Killina Presentation Convent, Rahan
The Presentation Sisters came to Killina in 1817 having been invited by a woman called Maria O’Brien, the daughter of a wealthy Dublin merchant. Moved by the terrible poverty of the local children she was determined to improve their life through education. She herself had established her own school in 1812. Maria O’Brien issued an invitation to the Presentation Sisters at George’s Hill in Dublin and she provided funds and land for a convent. The Bishop of Meath, Bishop Plunkett supported the project by granting permission.
The first sisters to arrive were siblings, Sister Mary Angela and Sister Mary Teresa Biggar who travelled along the Grand canal from Dublin to Killina. Maria O’Brien supplied the sisters with a school house which she extended to allow for living accommodation. The two sisters quickly got to work and by September 1, 1817 they had opened a school for 100 pupils. Second level tuition began in 1948 and in 1951 the first students sat the Intermediate certificate followed by the first Leaving certificate exam in 1953.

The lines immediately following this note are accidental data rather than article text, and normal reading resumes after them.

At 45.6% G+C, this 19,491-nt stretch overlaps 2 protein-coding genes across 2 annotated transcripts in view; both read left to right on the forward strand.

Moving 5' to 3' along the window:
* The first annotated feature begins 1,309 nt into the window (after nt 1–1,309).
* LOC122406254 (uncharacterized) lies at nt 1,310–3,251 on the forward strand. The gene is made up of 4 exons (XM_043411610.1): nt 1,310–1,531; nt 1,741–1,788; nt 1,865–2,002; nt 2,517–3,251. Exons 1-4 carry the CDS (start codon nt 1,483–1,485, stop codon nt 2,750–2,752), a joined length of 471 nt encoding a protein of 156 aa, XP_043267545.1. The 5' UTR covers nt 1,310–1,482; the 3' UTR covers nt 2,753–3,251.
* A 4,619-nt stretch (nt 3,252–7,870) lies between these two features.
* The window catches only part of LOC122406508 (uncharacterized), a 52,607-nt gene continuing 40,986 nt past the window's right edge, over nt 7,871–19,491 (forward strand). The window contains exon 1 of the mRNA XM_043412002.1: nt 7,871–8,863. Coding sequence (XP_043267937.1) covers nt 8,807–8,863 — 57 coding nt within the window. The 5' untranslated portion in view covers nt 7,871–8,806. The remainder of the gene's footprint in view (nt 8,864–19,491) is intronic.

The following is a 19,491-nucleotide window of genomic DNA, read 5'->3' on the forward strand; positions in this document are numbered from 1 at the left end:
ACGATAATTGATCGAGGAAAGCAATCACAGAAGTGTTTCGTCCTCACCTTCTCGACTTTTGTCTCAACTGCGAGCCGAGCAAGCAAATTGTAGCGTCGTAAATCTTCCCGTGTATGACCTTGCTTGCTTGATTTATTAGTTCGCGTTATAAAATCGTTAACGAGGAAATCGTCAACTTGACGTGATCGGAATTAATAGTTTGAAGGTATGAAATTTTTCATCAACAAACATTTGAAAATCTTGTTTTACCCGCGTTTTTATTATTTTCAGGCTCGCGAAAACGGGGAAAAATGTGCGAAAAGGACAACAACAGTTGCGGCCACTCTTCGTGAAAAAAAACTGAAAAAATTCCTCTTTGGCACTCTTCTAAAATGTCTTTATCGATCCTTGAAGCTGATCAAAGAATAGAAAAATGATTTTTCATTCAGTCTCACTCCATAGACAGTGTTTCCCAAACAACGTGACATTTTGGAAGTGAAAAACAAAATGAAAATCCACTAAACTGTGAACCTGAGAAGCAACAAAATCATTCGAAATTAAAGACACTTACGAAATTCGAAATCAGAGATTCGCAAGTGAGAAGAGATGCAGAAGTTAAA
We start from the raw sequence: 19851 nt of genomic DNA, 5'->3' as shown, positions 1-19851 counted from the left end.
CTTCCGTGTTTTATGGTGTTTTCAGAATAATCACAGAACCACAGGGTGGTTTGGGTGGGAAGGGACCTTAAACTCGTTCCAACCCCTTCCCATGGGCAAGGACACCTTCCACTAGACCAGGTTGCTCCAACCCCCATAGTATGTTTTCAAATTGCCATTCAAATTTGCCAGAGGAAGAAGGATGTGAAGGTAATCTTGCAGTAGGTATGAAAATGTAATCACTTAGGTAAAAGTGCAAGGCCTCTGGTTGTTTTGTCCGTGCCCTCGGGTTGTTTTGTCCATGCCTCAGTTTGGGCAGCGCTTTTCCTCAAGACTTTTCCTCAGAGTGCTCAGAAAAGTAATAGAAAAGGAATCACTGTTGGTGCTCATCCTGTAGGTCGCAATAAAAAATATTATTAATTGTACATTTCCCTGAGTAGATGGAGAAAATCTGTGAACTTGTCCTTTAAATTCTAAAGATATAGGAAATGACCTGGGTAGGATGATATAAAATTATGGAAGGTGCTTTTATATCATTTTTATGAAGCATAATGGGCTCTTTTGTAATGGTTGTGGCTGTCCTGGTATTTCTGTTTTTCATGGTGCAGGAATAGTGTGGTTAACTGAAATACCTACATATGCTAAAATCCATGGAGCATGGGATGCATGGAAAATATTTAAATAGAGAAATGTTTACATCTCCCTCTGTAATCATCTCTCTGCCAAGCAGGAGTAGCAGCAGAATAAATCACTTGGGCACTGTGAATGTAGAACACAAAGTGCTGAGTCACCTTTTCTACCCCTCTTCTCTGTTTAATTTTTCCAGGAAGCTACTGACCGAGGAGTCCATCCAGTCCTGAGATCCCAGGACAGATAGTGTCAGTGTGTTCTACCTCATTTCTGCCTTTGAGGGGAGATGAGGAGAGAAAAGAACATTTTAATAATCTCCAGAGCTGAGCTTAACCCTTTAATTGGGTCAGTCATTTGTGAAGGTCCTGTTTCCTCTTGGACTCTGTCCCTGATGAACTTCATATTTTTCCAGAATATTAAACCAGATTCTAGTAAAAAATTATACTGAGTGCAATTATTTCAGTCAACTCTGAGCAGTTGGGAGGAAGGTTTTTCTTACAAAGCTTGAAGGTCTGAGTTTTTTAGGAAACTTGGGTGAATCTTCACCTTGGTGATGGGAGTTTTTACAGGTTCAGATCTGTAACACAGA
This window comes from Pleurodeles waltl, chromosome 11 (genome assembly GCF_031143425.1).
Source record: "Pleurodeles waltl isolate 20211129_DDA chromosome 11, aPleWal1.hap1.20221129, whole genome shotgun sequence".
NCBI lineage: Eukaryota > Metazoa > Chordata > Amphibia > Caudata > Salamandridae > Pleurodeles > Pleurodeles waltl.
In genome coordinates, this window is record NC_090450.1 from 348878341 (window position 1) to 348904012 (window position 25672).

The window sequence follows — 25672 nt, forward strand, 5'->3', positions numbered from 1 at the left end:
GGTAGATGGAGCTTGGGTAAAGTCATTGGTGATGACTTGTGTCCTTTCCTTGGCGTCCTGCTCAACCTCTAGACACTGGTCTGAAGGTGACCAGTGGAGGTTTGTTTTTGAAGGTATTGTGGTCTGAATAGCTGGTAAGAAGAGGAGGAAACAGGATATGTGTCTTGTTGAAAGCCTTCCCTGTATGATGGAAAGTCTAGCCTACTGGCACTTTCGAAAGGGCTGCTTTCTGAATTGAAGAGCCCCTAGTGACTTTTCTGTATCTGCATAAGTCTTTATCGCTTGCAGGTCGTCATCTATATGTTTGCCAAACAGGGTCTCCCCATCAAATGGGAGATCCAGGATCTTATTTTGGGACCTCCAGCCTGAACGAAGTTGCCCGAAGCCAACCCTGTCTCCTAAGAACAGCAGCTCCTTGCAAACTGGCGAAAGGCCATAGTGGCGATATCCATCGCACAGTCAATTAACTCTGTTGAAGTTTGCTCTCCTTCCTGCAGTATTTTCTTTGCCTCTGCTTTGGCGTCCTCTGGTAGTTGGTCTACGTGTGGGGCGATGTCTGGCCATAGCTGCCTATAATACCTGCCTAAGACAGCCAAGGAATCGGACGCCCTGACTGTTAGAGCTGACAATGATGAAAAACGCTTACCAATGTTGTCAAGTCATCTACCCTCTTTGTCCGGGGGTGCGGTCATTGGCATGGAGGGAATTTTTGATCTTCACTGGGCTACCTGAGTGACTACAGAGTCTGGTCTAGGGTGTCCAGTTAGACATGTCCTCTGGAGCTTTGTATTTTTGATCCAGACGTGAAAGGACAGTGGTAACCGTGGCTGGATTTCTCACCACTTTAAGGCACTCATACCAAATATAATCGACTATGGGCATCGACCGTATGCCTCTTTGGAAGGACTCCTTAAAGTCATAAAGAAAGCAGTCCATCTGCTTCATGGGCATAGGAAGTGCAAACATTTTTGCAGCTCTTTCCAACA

Maria O’Brien whose foresight made it all possible, died in 1827. She had entered the convent herself and spent the last 5 years of her life there. Over the years the Presentation Sisters have made an enormous contribution to the educational and spiritual life of the people of Rahan.